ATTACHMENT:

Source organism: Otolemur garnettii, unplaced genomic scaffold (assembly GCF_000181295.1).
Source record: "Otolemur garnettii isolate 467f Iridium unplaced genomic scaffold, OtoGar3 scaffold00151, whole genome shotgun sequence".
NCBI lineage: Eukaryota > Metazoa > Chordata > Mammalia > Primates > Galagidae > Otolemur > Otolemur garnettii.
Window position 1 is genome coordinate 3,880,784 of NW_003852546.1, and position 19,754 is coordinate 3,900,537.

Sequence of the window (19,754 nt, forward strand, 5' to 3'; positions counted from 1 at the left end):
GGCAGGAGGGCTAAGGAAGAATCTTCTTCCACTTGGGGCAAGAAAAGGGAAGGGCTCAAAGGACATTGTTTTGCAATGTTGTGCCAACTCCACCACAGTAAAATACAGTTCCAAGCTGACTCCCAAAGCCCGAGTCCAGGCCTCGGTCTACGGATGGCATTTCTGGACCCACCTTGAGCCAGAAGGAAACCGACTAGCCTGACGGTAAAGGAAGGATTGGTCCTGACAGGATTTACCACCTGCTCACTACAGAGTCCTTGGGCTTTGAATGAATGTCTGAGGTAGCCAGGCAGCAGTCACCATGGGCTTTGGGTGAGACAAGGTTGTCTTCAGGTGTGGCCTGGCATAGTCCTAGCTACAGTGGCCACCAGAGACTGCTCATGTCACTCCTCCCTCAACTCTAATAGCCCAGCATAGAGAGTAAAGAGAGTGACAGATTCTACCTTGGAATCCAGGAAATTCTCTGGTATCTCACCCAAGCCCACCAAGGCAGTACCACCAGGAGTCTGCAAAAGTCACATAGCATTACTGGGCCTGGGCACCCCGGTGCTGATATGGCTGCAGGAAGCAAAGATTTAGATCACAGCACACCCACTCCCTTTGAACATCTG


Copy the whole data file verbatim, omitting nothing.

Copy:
Source organism: Otolemur garnettii, unplaced genomic scaffold (assembly GCF_000181295.1).
Source record: "Otolemur garnettii isolate 467f Iridium unplaced genomic scaffold, OtoGar3 scaffold00151, whole genome shotgun sequence".
NCBI lineage: Eukaryota > Metazoa > Chordata > Mammalia > Primates > Galagidae > Otolemur > Otolemur garnettii.
Window position 1 is genome coordinate 3,880,784 of NW_003852546.1, and position 19,754 is coordinate 3,900,537.

Sequence of the window (19,754 nt, forward strand, 5' to 3'; positions counted from 1 at the left end):
GGCAGGAGGGCTAAGGAAGAATCTTCTTCCACTTGGGGCAAGAAAAGGGAAGGGCTCAAAGGACATTGTTTTGCAATGTTGTGCCAACTCCACCACAGTAAAATACAGTTCCAAGCTGACTCCCAAAGCCCGAGTCCAGGCCTCGGTCTACGGATGGCATTTCTGGACCCACCTTGAGCCAGAAGGAAACCGACTAGCCTGACGGTAAAGGAAGGATTGGTCCTGACAGGATTTACCACCTGCTCACTACAGAGTCCTTGGGCTTTGAATGAATGTCTGAGGTAGCCAGGCAGCAGTCACCATGGGCTTTGGGTGAGACAAGGTTGTCTTCAGGTGTGGCCTGGCATAGTCCTAGCTACAGTGGCCACCAGAGACTGCTCATGTCACTCCTCCCTCAACTCTAATAGCCCAGCATAGAGAGTAAAGAGAGTGACAGATTCTACCTTGGAATCCAGGAAATTCTCTGGTATCTCACCCAAGCCCACCAAGGCAGTACCACCAGGAGTCTGCAAAAGTCACATAGCATTACTGGGCCTGGGCACCCCGGTGCTGATATGGCTGCAGGAAGCAAAGATTTAGATCACAGCACACCCACTCCCTTTGAACATCTG